Spousal maintenance is a case of your needs and his ability to pay assuming the marriage was not short ect, for it to be on the cards he would need to be earning around 2-2.5k net per month.

  • mike62
  • mike62's Avatar
  • Platinum Member
  • Platinum Member
More
29 Apr 10 #201335 by mike62
Reply from mike62
Pixy,
Just another thought to add to Dukey's comprehensive reply - Don't try to do mediation to soon. In the early days, emotions run very high and can blind you about the bigger picture - As Dukey says, it is about getting the best financial new start for both of you.

When I went to mediation with my ex-wife, we went too soon after the split and didn't really get the best from it. It is so important that both parties understand that this is about damage limitation to the marital pot and come to the table prepared to negotiate and (dare I even say it?) COMPROMISE.

Best of luck with it. Hope it works for you - the alternative is costly to both.

Mike

  • pixy
  • pixy's Avatar Posted by
  • Platinum Member
  • Platinum Member
More
29 Apr 10 #201375 by pixy
Reply from pixy
Thanks. So is sneaking off to meet the girlfriend unreasonable and inappropriate? He will not answer when I ask him about it, and does not realise quite how much I know. But he's adamant that I can't dictate his friendships and that I am the one being unreasonable.

And yes, talking would be good, if only we could do it. As far as I am concerned his continuing relationship with girlfriend means he doesn't want to make a go of it. But he doesn't seem to want a divorce either (which would involve a lower standard of living for both of us and significant downsizing of house) and is appalled that I am having the house valued. He's even refused to be present when the valuers come which must leave it open for him to dispute it in the future.

I am frankly terrified of the costs of all this unless we can agree - I do indeed know people with bills of 20 grand. It's going to be hard enough financially without throwing money at lawyers.

  • mike62
  • mike62's Avatar
  • Platinum Member
  • Platinum Member
More
29 Apr 10 #201376 by mike62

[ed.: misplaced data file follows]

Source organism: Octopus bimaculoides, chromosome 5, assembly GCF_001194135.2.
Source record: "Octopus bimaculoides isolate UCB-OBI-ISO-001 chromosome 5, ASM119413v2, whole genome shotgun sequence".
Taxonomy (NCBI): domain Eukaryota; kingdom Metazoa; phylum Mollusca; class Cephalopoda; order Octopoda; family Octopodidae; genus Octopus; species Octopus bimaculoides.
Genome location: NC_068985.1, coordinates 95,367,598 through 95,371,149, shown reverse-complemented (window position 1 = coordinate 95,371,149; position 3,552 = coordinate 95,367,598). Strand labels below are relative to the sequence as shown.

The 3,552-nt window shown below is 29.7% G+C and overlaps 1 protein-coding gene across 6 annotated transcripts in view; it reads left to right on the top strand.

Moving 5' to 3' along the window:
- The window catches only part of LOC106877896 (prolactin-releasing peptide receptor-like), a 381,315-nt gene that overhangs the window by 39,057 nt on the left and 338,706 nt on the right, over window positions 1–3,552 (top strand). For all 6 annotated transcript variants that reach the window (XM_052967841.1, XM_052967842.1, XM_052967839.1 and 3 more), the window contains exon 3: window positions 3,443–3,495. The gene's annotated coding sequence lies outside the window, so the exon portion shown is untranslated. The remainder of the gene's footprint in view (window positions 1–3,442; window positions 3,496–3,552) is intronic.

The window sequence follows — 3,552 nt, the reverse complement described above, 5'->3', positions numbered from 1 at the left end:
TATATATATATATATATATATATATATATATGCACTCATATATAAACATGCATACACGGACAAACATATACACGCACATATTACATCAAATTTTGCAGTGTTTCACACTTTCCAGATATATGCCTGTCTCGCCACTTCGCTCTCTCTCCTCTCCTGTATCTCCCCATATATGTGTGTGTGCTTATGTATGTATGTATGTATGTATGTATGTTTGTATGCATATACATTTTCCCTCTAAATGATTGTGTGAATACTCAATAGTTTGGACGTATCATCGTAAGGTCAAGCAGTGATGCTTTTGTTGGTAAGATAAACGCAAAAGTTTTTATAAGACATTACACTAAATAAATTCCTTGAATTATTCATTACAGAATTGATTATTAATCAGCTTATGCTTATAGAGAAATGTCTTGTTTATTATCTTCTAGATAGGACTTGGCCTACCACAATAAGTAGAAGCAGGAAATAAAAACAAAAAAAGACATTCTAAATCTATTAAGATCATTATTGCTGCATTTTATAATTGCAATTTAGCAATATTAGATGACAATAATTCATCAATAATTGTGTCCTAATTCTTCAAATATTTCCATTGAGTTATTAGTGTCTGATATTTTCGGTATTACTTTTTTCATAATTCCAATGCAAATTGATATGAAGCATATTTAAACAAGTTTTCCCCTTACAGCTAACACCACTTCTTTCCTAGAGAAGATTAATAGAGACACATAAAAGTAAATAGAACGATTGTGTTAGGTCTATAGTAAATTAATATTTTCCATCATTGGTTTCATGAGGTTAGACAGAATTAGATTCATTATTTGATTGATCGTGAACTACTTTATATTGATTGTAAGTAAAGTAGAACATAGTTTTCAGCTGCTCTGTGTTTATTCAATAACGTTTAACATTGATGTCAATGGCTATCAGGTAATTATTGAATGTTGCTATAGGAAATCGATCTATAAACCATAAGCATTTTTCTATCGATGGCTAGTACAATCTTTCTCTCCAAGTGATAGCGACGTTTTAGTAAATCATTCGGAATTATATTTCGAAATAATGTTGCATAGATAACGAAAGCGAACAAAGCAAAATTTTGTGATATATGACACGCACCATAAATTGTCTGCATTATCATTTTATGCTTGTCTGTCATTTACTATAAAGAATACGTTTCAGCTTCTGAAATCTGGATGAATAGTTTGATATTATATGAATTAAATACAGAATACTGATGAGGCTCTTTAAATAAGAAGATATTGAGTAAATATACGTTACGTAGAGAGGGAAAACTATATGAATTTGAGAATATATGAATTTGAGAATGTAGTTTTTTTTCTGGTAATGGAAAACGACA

Reply from mike62
Pixy,
Yes, most definitely it is inappropriate and utterly unreasonable. The very fact that he won't discuss it leads to an issue of trust, and makes living as husband and wife untenable.

The marriage has broken down irretrievably, as he refuses to deal with the concerns that you have expressed.

Is it really reasonable for him to expect you to take it on the chin? Nope Definitely not.

The business with the valuers, let him have his little spat if that is what you believe it to be. If you can't see a future with him, then it will have to be dealt with at some point.

Best of luck in your decisions, but do keep posting here for any help or advice that you might find helpful.

Mike

  • ldg
  • ldg's Avatar
  • Platinum Member
  • Platinum Member
More
29 Apr 10 #201393 by ldg
Reply from ldg
With regards to mediation, I invited my husband to attend but he told me that his sol had said that it was a waste of time. I was a bit puzzled about it but as time went on I realised that they had, in fact advised him well as he was so stubborn and just wouldn't listen so yes, it would have been a waste of time and money!

I stand corrected if I am wrong but I feel that if you both want to reach an agreement then I am sure it is well worth it, I just wish we could have.:woohoo:

Moderators: wikivorce teamrubytuesdaydukeyhadenoughnowTetsSheziLinda SheridanForsetiMitchumWhiteRoseLostboy67WYSPECIALBubblegum11